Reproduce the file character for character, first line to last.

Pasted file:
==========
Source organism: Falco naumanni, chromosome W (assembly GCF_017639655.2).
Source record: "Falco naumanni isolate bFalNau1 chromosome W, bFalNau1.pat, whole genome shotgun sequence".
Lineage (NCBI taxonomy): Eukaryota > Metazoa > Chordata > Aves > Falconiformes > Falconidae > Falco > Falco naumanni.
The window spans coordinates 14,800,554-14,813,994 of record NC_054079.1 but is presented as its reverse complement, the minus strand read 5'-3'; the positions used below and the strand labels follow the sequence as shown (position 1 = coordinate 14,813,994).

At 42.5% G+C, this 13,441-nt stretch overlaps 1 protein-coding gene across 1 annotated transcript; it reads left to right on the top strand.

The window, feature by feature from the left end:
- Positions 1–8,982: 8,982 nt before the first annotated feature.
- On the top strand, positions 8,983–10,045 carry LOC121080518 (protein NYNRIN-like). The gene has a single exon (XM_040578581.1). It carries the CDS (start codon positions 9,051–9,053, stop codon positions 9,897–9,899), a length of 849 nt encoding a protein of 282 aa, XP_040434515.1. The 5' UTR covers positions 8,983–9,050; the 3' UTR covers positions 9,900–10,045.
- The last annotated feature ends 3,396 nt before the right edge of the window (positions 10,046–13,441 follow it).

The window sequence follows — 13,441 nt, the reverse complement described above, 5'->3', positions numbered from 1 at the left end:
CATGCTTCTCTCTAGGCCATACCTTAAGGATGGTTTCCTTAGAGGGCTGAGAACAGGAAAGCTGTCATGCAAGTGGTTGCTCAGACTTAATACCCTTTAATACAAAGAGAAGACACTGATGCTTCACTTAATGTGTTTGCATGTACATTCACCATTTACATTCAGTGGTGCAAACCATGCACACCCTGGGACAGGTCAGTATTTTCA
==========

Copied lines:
Source organism: Falco naumanni, chromosome W (assembly GCF_017639655.2).
Source record: "Falco naumanni isolate bFalNau1 chromosome W, bFalNau1.pat, whole genome shotgun sequence".
Lineage (NCBI taxonomy): Eukaryota > Metazoa > Chordata > Aves > Falconiformes > Falconidae > Falco > Falco naumanni.
The window spans coordinates 14,800,554-14,813,994 of record NC_054079.1 but is presented as its reverse complement, the minus strand read 5'-3'; the positions used below and the strand labels follow the sequence as shown (position 1 = coordinate 14,813,994).

At 42.5% G+C, this 13,441-nt stretch overlaps 1 protein-coding gene across 1 annotated transcript; it reads left to right on the top strand.

The window, feature by feature from the left end:
- Positions 1–8,982: 8,982 nt before the first annotated feature.
- On the top strand, positions 8,983–10,045 carry LOC121080518 (protein NYNRIN-like). The gene has a single exon (XM_040578581.1). It carries the CDS (start codon positions 9,051–9,053, stop codon positions 9,897–9,899), a length of 849 nt encoding a protein of 282 aa, XP_040434515.1. The 5' UTR covers positions 8,983–9,050; the 3' UTR covers positions 9,900–10,045.
- The last annotated feature ends 3,396 nt before the right edge of the window (positions 10,046–13,441 follow it).

The window sequence follows — 13,441 nt, the reverse complement described above, 5'->3', positions numbered from 1 at the left end:
CATGCTTCTCTCTAGGCCATACCTTAAGGATGGTTTCCTTAGAGGGCTGAGAACAGGAAAGCTGTCATGCAAGTGGTTGCTCAGACTTAATACCCTTTAATACAAAGAGAAGACACTGATGCTTCACTTAATGTGTTTGCATGTACATTCACCATTTACATTCAGTGGTGCAAACCATGCACACCCTGGGACAGGTCAGTATTTTCA